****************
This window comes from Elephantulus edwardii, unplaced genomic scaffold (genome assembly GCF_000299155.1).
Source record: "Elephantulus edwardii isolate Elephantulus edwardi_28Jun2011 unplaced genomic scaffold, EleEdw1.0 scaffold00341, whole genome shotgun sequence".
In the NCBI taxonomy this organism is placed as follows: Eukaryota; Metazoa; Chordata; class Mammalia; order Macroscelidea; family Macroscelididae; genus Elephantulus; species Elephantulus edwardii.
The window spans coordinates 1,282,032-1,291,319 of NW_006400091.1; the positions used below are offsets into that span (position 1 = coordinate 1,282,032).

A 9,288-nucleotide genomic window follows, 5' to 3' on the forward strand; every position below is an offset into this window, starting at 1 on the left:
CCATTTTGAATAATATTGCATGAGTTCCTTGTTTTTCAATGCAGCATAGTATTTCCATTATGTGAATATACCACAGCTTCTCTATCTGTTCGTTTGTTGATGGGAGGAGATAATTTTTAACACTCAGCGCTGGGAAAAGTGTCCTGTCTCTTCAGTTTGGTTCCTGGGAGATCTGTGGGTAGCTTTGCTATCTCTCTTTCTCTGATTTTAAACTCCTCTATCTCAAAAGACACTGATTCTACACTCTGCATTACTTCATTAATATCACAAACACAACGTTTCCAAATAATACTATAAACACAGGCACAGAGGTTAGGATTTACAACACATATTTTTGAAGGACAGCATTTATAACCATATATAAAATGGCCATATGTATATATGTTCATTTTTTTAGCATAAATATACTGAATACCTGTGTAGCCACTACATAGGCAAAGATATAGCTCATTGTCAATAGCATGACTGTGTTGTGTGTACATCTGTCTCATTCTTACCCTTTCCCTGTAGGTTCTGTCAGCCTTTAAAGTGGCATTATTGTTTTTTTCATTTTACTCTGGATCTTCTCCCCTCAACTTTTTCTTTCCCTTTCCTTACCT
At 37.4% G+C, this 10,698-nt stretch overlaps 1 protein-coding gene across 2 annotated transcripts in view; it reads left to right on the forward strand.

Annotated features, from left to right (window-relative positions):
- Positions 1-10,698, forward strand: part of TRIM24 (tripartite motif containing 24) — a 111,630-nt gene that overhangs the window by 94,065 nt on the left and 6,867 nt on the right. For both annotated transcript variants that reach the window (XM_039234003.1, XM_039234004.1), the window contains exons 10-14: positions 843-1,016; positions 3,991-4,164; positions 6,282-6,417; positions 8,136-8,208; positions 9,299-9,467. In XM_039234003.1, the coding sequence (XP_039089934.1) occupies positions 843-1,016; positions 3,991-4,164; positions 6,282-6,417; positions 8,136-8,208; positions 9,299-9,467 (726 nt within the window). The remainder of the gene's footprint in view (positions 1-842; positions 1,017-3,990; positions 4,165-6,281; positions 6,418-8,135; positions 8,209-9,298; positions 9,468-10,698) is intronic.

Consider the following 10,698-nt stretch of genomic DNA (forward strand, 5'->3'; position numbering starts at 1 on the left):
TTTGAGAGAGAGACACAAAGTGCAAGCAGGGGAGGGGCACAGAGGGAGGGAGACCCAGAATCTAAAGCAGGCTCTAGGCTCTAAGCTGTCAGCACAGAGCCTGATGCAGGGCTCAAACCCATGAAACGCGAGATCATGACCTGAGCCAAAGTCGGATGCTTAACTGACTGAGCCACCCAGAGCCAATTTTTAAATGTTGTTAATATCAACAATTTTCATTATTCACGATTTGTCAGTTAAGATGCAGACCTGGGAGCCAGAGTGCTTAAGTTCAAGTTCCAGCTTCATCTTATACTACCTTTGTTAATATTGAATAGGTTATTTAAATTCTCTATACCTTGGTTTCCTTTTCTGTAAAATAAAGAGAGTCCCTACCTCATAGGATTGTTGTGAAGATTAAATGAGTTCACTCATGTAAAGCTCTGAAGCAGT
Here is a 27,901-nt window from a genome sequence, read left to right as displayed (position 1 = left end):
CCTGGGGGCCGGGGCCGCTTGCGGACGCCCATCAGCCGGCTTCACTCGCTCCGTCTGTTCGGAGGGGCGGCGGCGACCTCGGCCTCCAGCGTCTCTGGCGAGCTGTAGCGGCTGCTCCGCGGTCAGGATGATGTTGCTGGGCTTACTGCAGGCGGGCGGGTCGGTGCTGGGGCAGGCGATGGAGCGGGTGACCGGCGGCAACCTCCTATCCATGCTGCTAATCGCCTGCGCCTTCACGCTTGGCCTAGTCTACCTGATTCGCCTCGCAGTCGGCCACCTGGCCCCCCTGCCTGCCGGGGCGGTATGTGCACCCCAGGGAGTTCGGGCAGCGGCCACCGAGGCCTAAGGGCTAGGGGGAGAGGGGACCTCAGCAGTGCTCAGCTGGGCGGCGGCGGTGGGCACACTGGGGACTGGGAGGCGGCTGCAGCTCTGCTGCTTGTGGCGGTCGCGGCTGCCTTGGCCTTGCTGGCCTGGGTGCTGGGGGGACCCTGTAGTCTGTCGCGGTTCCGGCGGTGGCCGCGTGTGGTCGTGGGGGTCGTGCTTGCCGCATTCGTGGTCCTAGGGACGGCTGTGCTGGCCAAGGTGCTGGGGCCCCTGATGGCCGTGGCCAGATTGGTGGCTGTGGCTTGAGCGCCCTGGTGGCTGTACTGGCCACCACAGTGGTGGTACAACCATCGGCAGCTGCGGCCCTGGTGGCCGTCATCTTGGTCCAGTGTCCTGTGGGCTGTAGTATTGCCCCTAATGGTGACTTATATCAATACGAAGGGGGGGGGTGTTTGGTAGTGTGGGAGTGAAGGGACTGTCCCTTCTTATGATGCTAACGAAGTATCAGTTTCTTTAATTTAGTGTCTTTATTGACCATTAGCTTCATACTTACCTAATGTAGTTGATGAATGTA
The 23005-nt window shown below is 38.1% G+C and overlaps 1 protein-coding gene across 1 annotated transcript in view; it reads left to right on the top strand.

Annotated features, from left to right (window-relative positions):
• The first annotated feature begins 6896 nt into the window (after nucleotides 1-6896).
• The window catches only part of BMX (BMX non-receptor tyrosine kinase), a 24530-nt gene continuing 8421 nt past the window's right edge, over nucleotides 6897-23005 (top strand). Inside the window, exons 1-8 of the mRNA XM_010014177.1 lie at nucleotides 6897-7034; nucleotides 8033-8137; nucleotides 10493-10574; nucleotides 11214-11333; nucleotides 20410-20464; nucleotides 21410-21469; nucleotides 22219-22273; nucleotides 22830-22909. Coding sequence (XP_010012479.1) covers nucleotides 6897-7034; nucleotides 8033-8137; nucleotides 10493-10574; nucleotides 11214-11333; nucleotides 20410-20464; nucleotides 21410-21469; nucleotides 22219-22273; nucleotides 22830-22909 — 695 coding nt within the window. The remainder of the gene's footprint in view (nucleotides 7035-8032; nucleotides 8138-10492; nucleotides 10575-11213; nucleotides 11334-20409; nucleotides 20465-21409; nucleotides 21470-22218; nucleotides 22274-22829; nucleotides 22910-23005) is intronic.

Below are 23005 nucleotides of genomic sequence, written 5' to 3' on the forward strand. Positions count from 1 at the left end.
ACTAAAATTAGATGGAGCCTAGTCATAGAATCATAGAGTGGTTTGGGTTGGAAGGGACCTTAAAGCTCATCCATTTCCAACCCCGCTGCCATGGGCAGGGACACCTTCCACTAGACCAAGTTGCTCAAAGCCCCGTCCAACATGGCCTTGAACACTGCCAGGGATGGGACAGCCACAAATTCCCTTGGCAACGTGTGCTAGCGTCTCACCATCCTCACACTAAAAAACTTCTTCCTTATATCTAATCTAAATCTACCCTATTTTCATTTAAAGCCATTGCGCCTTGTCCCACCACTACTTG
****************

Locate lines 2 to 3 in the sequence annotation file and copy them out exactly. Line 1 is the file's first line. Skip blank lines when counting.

Source record: "Elephantulus edwardii isolate Elephantulus edwardi_28Jun2011 unplaced genomic scaffold, EleEdw1.0 scaffold00341, whole genome shotgun sequence".
In the NCBI taxonomy this organism is placed as follows: Eukaryota; Metazoa; Chordata; class Mammalia; order Macroscelidea; family Macroscelididae; genus Elephantulus; species Elephantulus edwardii.